London Beer Quest: Kernel Brewery, Bermondsey

Dave Haste
By Dave Haste Last edited 84 months ago
London Beer Quest: Kernel Brewery, Bermondsey

Picture by Jason B Standing
Picture by Jason B Standing
Evidence of cheese-making, in a sealed part of the unit. Picture by Dave
Evidence of cheese-making, in a sealed part of the unit. Picture by Dave
Evin surveying his product. Picture by Jason B Standing
Evin surveying his product. Picture by Jason B Standing
An imperial stout, not quite ready yet... Picture by Jason B Standing
An imperial stout, not quite ready yet... Picture by Jason B Standing
A light pale ale, made with Nelson Sauvin hops. Picture by Jason B Standing
A light pale ale, made with Nelson Sauvin hops. Picture by Jason B Standing
A cask 'borrowed' from Redemption Brewery. Picture by Jason B Standing
A cask 'borrowed' from Redemption Brewery. Picture by Jason B Standing
Picture by Jason B Standing
Picture by Jason B Standing

Welcome to our ongoing mission to explore what London has to offer the discerning lover of excellent beer - from pubs and retailers that take pride in the quality of their hoppy offerings, to local breweries and beer events. In this instalment we visit a micro brewery in SE1...

Tucked away under one of Bermondsey's Druid Street arches is a sausage importer. And a cheese-maker. And, notably, a micro brewery. Sharing the unit with his sausagey, cheesy pals, Evin O'Riordain brews and bottles a range of real ales whose widespread commendations had piqued our interest - so we paid a visit to see what all the fuss was about.

It was clear from the outset that Kernel is currently a relatively small-scale operation, and yet Evin has still managed to create a decent repertoire of ales, several of which he shared with us. We started off with a progression of pale ales of varying strengths and intensities, all wonderfully aromatic, fruity and sharp, crowned by a young, leafy but powerful IPA. Evin mentioned that time in the U.S. spent sampling craft beers had inspired him to start brewing, and American influences were quite evident in the flavour of these beers.We moved on to a London Porter, brewed to an original recipe from 1896, which balanced smooth, comforting hints of chocolate and coffee with a light drinkability. Finally, we had a taste of a not-yet-bottled imperial stout, which was pretty special - strong, oily, fruity and (of course) strong. We'll definitely be keeping our eyes open for that one.Kernel beers are mostly available in bottles rather than on draught. Evin explained that the styles that he brews are somewhat more suited to bottling - he feels that their sharp, lively flavours work better at fridge temperature than cellar temperature, and many Kernel beers are a bit too strong to be attractive to publicans on cask. That said, he's recently started dabbling with supplying the odd cask to local pubs.Kernel Brewery is open on Saturdays (9am to 3pm) for those interested in buying bottled beer directly - it's well worth popping in if you're in the area. Alternatively, Kernel beers can be picked up from a variety of places around town, helpfully listed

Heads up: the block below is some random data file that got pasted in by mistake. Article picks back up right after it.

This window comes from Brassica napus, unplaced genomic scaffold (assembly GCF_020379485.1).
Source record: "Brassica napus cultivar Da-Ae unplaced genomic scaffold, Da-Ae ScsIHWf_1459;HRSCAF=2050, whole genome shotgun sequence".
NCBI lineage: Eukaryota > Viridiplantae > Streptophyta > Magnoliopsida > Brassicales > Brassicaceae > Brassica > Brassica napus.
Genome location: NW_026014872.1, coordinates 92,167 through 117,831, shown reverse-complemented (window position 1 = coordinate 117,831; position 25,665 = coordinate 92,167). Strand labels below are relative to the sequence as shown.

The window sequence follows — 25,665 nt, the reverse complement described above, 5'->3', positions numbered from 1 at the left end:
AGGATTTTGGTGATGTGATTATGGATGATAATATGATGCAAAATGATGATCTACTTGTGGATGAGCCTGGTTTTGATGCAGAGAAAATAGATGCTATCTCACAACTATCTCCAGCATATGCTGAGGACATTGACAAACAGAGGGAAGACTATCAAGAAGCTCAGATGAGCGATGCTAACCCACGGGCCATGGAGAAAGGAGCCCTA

on their website.

Last Updated 04 November 2010